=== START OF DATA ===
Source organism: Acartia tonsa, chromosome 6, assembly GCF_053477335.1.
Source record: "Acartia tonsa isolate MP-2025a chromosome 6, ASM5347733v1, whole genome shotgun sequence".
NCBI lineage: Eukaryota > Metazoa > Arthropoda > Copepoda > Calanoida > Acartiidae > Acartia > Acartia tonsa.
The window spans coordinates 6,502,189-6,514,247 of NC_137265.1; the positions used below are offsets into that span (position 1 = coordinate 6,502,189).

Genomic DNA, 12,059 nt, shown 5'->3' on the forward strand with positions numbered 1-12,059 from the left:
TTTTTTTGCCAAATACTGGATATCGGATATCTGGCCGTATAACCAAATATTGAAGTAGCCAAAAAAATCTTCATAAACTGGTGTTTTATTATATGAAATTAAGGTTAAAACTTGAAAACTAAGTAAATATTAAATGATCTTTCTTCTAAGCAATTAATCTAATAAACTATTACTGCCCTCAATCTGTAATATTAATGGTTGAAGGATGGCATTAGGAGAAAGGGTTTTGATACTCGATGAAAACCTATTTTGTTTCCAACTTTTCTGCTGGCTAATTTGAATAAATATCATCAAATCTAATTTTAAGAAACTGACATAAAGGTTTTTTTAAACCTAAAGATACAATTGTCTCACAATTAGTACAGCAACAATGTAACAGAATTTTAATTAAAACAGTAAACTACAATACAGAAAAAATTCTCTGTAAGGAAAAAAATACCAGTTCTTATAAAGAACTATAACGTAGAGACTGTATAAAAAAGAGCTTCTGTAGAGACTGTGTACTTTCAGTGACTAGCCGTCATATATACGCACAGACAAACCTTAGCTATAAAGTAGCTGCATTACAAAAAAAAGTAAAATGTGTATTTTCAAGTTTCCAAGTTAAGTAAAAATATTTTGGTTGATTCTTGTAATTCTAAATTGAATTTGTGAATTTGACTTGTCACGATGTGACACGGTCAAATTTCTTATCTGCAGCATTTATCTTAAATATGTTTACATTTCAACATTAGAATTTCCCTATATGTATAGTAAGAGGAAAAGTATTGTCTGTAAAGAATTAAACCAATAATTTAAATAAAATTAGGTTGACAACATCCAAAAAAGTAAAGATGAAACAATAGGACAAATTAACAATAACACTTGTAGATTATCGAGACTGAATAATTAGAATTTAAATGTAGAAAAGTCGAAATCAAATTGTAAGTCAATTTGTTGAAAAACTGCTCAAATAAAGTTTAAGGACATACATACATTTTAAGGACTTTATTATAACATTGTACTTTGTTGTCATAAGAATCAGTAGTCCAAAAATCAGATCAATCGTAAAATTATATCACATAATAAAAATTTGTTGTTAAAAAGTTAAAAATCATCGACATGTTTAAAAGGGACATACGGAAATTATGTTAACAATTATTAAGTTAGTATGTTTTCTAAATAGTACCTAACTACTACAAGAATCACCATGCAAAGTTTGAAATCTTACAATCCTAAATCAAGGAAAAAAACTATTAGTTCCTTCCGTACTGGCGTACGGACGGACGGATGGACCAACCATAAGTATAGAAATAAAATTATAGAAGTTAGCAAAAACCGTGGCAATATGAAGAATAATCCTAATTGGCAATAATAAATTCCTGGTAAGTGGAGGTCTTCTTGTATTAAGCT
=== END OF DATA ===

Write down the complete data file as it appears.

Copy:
Source organism: Acartia tonsa, chromosome 6, assembly GCF_053477335.1.
Source record: "Acartia tonsa isolate MP-2025a chromosome 6, ASM5347733v1, whole genome shotgun sequence".
NCBI lineage: Eukaryota > Metazoa > Arthropoda > Copepoda > Calanoida > Acartiidae > Acartia > Acartia tonsa.
The window spans coordinates 6,502,189-6,514,247 of NC_137265.1; the positions used below are offsets into that span (position 1 = coordinate 6,502,189).

Genomic DNA, 12,059 nt, shown 5'->3' on the forward strand with positions numbered 1-12,059 from the left:
TTTTTTTGCCAAATACTGGATATCGGATATCTGGCCGTATAACCAAATATTGAAGTAGCCAAAAAAATCTTCATAAACTGGTGTTTTATTATATGAAATTAAGGTTAAAACTTGAAAACTAAGTAAATATTAAATGATCTTTCTTCTAAGCAATTAATCTAATAAACTATTACTGCCCTCAATCTGTAATATTAATGGTTGAAGGATGGCATTAGGAGAAAGGGTTTTGATACTCGATGAAAACCTATTTTGTTTCCAACTTTTCTGCTGGCTAATTTGAATAAATATCATCAAATCTAATTTTAAGAAACTGACATAAAGGTTTTTTTAAACCTAAAGATACAATTGTCTCACAATTAGTACAGCAACAATGTAACAGAATTTTAATTAAAACAGTAAACTACAATACAGAAAAAATTCTCTGTAAGGAAAAAAATACCAGTTCTTATAAAGAACTATAACGTAGAGACTGTATAAAAAAGAGCTTCTGTAGAGACTGTGTACTTTCAGTGACTAGCCGTCATATATACGCACAGACAAACCTTAGCTATAAAGTAGCTGCATTACAAAAAAAAGTAAAATGTGTATTTTCAAGTTTCCAAGTTAAGTAAAAATATTTTGGTTGATTCTTGTAATTCTAAATTGAATTTGTGAATTTGACTTGTCACGATGTGACACGGTCAAATTTCTTATCTGCAGCATTTATCTTAAATATGTTTACATTTCAACATTAGAATTTCCCTATATGTATAGTAAGAGGAAAAGTATTGTCTGTAAAGAATTAAACCAATAATTTAAATAAAATTAGGTTGACAACATCCAAAAAAGTAAAGATGAAACAATAGGACAAATTAACAATAACACTTGTAGATTATCGAGACTGAATAATTAGAATTTAAATGTAGAAAAGTCGAAATCAAATTGTAAGTCAATTTGTTGAAAAACTGCTCAAATAAAGTTTAAGGACATACATACATTTTAAGGACTTTATTATAACATTGTACTTTGTTGTCATAAGAATCAGTAGTCCAAAAATCAGATCAATCGTAAAATTATATCACATAATAAAAATTTGTTGTTAAAAAGTTAAAAATCATCGACATGTTTAAAAGGGACATACGGAAATTATGTTAACAATTATTAAGTTAGTATGTTTTCTAAATAGTACCTAACTACTACAAGAATCACCATGCAAAGTTTGAAATCTTACAATCCTAAATCAAGGAAAAAAACTATTAGTTCCTTCCGTACTGGCGTACGGACGGACGGATGGACCAACCATAAGTATAGAAATAAAATTATAGAAGTTAGCAAAAACCGTGGCAATATGAAGAATAATCCTAATTGGCAATAATAAATTCCTGGTAAGTGGAGGTCTTCTTGTATTAAGCT